UPDATE – 11:04 PM EST Al-Akhbar English has a full report on Stratfor’s interest or perhaps fixation on WikiLeaks and Julian Assange.

One really interesting part of the story is what Stratfor considered doing with the diplomatic cables that were released:

Prior to the release of the diplomatic cables, George Friedman, founder and CEO of Stratfor, emailed all analysts to give them two tasks with regard to the cable documents leak. “First, is there anything significantly embarrassing to anyone. Second, is there any place where Stratfor is shown to be completely off base?” (doc-id 1029168)

The result of this operation was weekly reports on WikiLeaks (doc-id 410270) including comments by analysts on the cables, as well as actively downloading documents (doc-id 1031933), and even the creation of a mirror site (doc-id 1029237) with a password-locked system (doc-id 1044330) to ensure that Stratfor did not face any legal issues. In one email exchange thread, analysts suggest that Stratfor break the law and possibly cater to paying customers within US government agencies, namely the military, that are banned from reading any material with the word WikiLeaks in it. An analyst suggested editing out the word WikiLeaks from articles sent as long as the articles don’t include actual leaked content. It is unclear however based on emails examined by Al-Akhbar whether the recommendation was adopted as policy. (doc-id 1956493). [emphasis added]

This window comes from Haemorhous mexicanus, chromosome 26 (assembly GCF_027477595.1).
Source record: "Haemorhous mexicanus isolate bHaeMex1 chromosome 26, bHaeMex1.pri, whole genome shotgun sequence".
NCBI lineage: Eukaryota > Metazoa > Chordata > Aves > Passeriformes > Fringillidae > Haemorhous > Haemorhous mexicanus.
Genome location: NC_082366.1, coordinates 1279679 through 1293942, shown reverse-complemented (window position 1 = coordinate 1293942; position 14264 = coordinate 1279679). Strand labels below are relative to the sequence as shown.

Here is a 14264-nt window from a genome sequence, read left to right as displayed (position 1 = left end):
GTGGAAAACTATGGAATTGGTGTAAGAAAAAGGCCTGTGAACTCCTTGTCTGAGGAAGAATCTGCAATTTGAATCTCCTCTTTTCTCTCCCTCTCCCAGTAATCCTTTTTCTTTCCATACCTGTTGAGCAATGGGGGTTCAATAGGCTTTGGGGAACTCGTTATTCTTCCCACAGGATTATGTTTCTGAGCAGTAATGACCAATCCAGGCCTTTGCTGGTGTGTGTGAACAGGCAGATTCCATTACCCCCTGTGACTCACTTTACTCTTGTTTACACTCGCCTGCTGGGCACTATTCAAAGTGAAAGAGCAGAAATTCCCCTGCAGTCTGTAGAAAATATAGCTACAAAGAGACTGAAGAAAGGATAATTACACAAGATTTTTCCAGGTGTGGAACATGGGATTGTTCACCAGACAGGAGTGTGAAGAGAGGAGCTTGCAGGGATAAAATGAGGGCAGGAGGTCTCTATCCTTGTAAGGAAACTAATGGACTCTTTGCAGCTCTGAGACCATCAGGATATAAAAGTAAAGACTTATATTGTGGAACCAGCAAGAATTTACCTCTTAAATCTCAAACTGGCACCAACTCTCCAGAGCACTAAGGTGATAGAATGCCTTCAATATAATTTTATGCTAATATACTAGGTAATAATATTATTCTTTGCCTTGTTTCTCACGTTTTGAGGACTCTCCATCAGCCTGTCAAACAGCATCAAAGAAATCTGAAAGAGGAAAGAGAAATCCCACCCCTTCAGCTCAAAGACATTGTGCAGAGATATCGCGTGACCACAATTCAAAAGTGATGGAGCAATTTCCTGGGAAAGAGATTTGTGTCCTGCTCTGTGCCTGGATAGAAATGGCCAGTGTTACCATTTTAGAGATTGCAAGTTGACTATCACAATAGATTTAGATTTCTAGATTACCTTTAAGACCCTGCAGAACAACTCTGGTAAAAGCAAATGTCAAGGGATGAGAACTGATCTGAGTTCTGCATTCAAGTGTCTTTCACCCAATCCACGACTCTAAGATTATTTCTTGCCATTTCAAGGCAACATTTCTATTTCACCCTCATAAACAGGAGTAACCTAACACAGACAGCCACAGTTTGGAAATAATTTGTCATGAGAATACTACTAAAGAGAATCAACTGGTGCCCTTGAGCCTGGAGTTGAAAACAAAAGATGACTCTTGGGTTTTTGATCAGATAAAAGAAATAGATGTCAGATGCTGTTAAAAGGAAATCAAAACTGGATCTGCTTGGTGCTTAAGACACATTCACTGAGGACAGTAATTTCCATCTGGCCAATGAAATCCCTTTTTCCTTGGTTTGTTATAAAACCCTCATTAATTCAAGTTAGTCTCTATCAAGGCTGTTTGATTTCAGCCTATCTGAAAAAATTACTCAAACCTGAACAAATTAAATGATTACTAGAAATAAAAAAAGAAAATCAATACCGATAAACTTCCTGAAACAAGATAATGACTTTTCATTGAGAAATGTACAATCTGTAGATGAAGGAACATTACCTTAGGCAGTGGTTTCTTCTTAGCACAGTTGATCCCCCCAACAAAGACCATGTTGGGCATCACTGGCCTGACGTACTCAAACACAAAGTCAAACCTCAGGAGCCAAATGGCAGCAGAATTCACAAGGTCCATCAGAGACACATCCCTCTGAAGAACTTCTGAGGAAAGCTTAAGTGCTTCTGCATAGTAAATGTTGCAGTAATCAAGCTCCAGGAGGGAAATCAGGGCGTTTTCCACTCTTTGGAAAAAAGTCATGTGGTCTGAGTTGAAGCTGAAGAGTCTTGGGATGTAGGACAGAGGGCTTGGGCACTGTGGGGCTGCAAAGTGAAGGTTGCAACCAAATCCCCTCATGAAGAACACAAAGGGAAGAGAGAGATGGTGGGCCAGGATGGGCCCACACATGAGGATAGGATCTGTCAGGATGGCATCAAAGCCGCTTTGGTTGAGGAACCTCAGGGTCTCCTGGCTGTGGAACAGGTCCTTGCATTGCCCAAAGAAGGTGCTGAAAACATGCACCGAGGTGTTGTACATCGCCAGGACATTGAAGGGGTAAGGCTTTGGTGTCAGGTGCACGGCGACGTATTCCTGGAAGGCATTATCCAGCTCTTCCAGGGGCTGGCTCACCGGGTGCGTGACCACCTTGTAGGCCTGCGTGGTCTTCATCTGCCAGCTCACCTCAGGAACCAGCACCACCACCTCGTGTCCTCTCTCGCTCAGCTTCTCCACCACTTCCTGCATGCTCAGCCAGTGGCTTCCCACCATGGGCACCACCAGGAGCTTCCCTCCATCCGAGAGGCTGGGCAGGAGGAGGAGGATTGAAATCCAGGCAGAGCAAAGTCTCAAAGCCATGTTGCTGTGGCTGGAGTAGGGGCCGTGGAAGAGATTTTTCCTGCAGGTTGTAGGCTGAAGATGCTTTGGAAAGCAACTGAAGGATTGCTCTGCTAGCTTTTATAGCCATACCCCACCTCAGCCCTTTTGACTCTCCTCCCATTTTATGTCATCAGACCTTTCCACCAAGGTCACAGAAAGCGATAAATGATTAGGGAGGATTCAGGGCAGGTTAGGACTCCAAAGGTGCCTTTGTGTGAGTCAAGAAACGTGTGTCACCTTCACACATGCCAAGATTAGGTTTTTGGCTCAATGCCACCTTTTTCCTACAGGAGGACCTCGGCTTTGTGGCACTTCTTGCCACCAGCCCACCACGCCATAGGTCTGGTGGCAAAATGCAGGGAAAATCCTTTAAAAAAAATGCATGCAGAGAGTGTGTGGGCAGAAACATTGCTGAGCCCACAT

UPDATE – 9:15 PM EST Here’s my full story on the Homeland Security report showing the department monitored Occupy. And, here’s the story from Michael Hastings of Rolling Stone on the report.

UPDATE – 6:55 PM EST WikiLeaks has uncovered a Homeland Security Department assessment on the Occupy movement. It’s a .PDF file.

First, it shows that the Homeland Security Department doesn’t just help with disasters or fight terrorism. This assessment is likely the product of hours, if not days, of monitoring of news websites. This is part of what EPIC, a privacy rights group, discovered through a FOIA request. General Dynamics may have been part of putting together this assessment.

The assessment uses news stories to outline the possible risks or threats posed to financial services, commercial facilities, transportation, emergency services and government facilities.

In the summary of the assessment, which was put together by the “Office of Infrastructure Protection” under DHS, one can read the following conclusion:

The growing support for the OWS movement has expanded the protests’ impact and increased the potential for violence. While the peaceful nature of the protests has served so far to mitigate their impact, larger numbers and support from groups such as Anonymous substantially increase the risk for potential incidents and enhance the potential security risk to critical infrastructure (CI). The continued expansion of these protests also places an increasingly heavy burden on law enforcement and movement organizers to control protesters. As the primary target of the demonstrations, financial services stands the sector most impacted by the OWS protests. Due to the location of the protests in major metropolitan areas, heightened and continuous situational awareness for security personnel across all CI sectors is encouraged.